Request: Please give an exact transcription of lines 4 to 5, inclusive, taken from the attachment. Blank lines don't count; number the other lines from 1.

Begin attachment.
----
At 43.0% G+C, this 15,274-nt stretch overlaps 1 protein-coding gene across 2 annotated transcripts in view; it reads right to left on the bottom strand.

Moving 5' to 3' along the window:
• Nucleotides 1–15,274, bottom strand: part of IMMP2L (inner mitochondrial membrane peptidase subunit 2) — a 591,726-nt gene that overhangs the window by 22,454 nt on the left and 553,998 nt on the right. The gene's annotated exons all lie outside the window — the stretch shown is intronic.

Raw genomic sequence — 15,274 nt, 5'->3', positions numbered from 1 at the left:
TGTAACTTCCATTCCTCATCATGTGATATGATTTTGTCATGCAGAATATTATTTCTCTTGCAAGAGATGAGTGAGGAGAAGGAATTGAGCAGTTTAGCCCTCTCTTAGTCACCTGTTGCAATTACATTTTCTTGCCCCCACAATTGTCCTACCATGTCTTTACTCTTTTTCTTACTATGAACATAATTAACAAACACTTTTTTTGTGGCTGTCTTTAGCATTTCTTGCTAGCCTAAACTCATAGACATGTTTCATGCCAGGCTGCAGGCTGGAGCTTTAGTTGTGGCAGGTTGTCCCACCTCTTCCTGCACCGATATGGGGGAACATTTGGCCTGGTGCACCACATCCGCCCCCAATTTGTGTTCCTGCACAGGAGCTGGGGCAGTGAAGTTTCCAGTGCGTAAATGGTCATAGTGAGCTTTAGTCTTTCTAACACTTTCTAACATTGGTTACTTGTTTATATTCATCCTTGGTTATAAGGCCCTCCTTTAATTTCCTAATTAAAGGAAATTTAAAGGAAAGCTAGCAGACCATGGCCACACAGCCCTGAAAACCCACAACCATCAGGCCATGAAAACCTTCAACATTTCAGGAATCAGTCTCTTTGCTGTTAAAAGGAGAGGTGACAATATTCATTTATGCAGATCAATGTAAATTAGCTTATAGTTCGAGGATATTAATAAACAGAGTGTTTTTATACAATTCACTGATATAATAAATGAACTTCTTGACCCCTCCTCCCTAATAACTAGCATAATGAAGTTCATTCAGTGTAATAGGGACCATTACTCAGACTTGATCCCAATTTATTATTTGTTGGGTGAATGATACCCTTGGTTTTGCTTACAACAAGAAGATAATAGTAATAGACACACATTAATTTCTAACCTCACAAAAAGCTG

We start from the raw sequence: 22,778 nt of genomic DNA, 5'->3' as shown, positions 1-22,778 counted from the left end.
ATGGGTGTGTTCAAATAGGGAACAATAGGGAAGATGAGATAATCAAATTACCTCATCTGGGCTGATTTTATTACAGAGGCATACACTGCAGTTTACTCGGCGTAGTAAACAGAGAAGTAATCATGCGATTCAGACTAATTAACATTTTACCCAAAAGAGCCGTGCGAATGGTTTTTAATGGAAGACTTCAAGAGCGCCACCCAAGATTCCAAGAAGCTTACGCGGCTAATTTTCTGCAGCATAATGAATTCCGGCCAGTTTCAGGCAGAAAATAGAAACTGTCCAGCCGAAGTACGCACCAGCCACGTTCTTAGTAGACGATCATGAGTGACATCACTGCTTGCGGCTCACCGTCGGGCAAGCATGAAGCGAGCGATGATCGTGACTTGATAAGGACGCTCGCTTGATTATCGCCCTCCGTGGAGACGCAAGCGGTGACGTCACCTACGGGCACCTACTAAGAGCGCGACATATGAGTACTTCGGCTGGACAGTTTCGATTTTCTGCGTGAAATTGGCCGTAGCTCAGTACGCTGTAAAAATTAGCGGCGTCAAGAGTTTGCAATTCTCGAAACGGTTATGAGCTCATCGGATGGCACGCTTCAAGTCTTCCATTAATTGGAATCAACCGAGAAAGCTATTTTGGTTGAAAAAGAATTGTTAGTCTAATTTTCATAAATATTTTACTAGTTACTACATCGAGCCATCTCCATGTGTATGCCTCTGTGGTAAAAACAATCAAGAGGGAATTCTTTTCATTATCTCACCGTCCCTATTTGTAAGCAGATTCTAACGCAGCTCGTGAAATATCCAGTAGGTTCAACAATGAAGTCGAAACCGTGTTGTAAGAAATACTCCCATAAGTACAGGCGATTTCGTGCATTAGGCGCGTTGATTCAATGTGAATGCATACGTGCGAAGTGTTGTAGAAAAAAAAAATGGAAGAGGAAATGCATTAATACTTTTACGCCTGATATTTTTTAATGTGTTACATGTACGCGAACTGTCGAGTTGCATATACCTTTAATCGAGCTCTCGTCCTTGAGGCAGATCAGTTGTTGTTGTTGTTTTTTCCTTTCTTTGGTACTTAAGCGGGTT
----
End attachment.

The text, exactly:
Raw genomic sequence — 15,274 nt, 5'->3', positions numbered from 1 at the left:
TGTAACTTCCATTCCTCATCATGTGATATGATTTTGTCATGCAGAATATTATTTCTCTTGCAAGAGATGAGTGAGGAGAAGGAATTGAGCAGTTTAGCCCTCTCTTAGTCACCTGTTGCAATTACATTTTCTTGCCCCCACAATTGTCCTACCATGTCTTTACTCTTTTTCTTACTATGAACATAATTAACAAACACTTTTTTTGTGGCTGTCTTTAGCATTTCTTGCTAGCCTAAACTCATAGACATGTTTCATGCCAGGCTGCAGGCTGGAGCTTTAGTTGTGGCAGGTTGTCCCACCTCTTCCTGCACCGATATGGGGGAACATTTGGCCTGGTGCACCACATCCGCCCCCAATTTGTGTTCCTGCACAGGAGCTGGGGCAGTGAAGTTTCCAGTGCGTAAATGGTCATAGTGAGCTTTAGTCTTTCTAACACTTTCTAACATTGGTTACTTGTTTATATTCATCCTTGGTTATAAGGCCCTCCTTTAATTTCCTAATTAAAGGAAATTTAAAGGAAAGCTAGCAGACCATGGCCACACAGCCCTGAAAACCCACAACCATCAGGCCATGAAAACCTTCAACATTTCAGGAATCAGTCTCTTTGCTGTTAAAAGGAGAGGTGACAATATTCATTTATGCAGATCAATGTAAATTAGCTTATAGTTCGAGGATATTAATAAACAGAGTGTTTTTATACAATTCACTGATATAATAAATGAACTTCTTGACCCCTCCTCCCTAATAACTAGCATAATGAAGTTCATTCAGTGTAATAGGGACCATTACTCAGACTTGATCCCAATTTATTATTTGTTGGGTGAATGATACCCTTGGTTTTGCTTACAACAAGAAGATAATAGTAATAGACACACATTAATTTCTAACCTCACAAAAAGCTG